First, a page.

was once a kind of scullery. My da said it was a fine accommodation but this was like him, to become most enthusiastic when most oppressed by life. He showed me how I could lie in bed and watch the cattle go home for milking. His bright eyes were a fright to see.

  On this first night, I was sitting on my bed, wondering if I dare walk outside to do my business, when something attacked my shoulder, I thought a bird or bat but discovered a pile of quarto proofs wrapped in string.

  My da was always at me with a book and I was not displeased. When I had unwrapped the bundle I was excited to find engravings for a picture book. Alas, these were depictions of human congress too disturbing for a child. I could chop the head off a king, but I was not strong enough for this.

  I never told my father what I had seen, or why I abandoned my own place and walked the length of the dormitory in my nightshirt and squeezed into his narrow crib.

  "Oh this is a grand place," he said, and I agreed it was and got ready to protect myself from his nightmares and his bruising knees.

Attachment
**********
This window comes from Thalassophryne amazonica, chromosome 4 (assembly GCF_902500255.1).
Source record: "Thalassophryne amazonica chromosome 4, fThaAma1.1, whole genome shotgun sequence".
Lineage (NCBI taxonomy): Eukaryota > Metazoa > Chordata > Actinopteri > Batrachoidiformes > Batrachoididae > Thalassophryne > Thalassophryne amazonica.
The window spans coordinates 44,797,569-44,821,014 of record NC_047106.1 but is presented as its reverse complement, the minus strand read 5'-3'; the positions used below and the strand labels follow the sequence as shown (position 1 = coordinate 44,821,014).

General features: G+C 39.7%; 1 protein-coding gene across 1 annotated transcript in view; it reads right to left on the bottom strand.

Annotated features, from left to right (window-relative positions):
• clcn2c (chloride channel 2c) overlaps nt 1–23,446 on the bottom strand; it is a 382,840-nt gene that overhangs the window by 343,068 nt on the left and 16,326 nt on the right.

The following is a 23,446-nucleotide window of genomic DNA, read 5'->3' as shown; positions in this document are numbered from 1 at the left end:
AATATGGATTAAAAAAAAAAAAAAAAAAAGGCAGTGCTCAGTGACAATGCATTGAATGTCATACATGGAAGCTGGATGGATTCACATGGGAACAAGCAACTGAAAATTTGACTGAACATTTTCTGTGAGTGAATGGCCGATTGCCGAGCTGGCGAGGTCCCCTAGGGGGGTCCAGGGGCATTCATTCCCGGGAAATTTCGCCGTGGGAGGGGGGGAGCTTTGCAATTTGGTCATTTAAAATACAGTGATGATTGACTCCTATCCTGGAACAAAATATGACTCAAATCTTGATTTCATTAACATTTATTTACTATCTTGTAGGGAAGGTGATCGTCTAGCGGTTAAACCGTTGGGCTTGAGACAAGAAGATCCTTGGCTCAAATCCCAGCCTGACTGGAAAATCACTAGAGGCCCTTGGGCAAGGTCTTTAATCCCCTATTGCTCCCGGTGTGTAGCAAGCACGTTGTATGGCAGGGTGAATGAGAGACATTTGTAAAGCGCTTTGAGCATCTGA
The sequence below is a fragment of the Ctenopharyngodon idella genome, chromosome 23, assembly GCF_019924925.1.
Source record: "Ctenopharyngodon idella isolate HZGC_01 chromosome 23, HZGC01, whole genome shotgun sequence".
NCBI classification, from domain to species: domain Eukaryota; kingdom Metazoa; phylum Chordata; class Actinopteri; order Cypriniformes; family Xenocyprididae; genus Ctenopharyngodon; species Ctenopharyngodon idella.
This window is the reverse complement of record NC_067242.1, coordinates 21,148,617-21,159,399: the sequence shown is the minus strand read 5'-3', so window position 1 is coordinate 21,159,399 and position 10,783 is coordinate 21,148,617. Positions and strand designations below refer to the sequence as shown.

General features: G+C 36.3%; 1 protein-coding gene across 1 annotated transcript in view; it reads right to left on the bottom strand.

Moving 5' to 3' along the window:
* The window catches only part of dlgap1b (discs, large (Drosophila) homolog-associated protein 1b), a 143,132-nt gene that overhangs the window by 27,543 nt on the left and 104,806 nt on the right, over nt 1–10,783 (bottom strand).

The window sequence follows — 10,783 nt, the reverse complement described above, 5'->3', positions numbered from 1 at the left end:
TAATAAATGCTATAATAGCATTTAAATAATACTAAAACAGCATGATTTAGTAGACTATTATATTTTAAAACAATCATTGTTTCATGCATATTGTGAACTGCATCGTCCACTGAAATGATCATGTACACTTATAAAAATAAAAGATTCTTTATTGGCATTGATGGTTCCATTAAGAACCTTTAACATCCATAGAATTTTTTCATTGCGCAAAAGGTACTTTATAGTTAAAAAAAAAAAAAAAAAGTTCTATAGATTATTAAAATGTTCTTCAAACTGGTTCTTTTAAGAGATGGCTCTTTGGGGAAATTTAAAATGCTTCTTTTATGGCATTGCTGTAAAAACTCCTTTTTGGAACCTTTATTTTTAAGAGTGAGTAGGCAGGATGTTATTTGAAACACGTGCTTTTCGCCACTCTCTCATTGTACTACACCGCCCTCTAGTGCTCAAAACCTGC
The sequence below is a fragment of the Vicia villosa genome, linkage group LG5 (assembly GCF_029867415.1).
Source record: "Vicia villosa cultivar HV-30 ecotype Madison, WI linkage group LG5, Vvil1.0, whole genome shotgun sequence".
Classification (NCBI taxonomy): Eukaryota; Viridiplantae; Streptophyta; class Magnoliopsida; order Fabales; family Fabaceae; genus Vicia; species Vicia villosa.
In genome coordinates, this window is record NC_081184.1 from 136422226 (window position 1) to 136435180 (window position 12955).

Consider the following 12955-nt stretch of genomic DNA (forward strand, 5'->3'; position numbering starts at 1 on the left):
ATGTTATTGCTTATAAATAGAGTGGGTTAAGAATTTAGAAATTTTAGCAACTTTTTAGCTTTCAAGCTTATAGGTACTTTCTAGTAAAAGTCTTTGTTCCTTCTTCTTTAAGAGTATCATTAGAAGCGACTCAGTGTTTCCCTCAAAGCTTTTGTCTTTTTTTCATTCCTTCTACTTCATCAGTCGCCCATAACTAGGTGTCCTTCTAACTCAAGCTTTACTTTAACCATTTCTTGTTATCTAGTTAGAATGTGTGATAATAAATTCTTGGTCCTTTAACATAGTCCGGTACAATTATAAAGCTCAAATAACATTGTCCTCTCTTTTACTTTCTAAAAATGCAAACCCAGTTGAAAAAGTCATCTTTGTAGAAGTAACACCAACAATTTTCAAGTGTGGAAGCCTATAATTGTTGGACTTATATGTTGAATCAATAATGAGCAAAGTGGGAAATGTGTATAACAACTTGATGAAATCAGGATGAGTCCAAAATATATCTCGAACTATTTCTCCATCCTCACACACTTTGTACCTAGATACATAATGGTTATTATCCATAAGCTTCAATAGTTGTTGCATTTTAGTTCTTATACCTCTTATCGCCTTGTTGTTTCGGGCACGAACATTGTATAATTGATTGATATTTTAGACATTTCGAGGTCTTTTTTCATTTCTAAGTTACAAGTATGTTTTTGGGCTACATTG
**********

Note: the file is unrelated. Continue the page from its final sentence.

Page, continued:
II

  THAT FIRST MORNING our bathing in the river provided amusement for the printers whose yawning faces appeared in a line of windows like noggins at a fair. One of them asked us were we mermaids--it was not what he said, but he was a Londoner with all his lovely London sounds, and I did adore the voices of mankind.

  "Meer-mayds," said the Parrot to his da.

  My dad tried to wad the washcloth in my mouth. If I was a good boy I should have let him, but I squirmed away as wicked as a slippery eel.

  "Meer-mayd," I called.

  "Shush," he said. And ran away, my da, sausage bouncing, splashing nudey through the water, lurching toward the riverbank with the idea, I suppose, that I would have no one left to talk to if he was not there.

  "Oh, lor," I shouted from the middle of the stream. "Blow me down. It must be a meer-mayd."

  Came my father's voice, faintly, from the shore. "Shush."

  "Meermayds!" I cried, making a funnel with my hands. "Meermayds." I had the lovely vowels, I was a Pearly King.